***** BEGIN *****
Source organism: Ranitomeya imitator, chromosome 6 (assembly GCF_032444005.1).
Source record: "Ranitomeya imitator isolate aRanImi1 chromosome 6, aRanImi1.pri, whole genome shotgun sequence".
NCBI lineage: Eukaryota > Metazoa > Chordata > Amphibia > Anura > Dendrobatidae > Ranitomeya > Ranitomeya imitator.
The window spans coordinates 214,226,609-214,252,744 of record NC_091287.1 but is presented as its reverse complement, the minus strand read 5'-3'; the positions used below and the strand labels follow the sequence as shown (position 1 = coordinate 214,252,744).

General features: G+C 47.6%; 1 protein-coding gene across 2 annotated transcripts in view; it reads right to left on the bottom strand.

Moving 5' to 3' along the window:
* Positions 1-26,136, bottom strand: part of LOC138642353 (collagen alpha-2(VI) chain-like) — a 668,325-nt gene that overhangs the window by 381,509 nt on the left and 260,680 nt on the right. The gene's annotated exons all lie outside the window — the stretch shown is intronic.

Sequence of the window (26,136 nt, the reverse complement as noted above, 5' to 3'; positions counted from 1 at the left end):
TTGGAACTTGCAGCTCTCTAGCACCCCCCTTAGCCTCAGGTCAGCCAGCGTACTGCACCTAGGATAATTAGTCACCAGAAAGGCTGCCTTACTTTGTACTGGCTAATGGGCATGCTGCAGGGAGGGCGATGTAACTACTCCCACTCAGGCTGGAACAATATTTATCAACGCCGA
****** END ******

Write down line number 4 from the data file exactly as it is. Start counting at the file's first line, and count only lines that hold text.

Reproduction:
The window spans coordinates 214,226,609-214,252,744 of record NC_091287.1 but is presented as its reverse complement, the minus strand read 5'-3'; the positions used below and the strand labels follow the sequence as shown (position 1 = coordinate 214,252,744).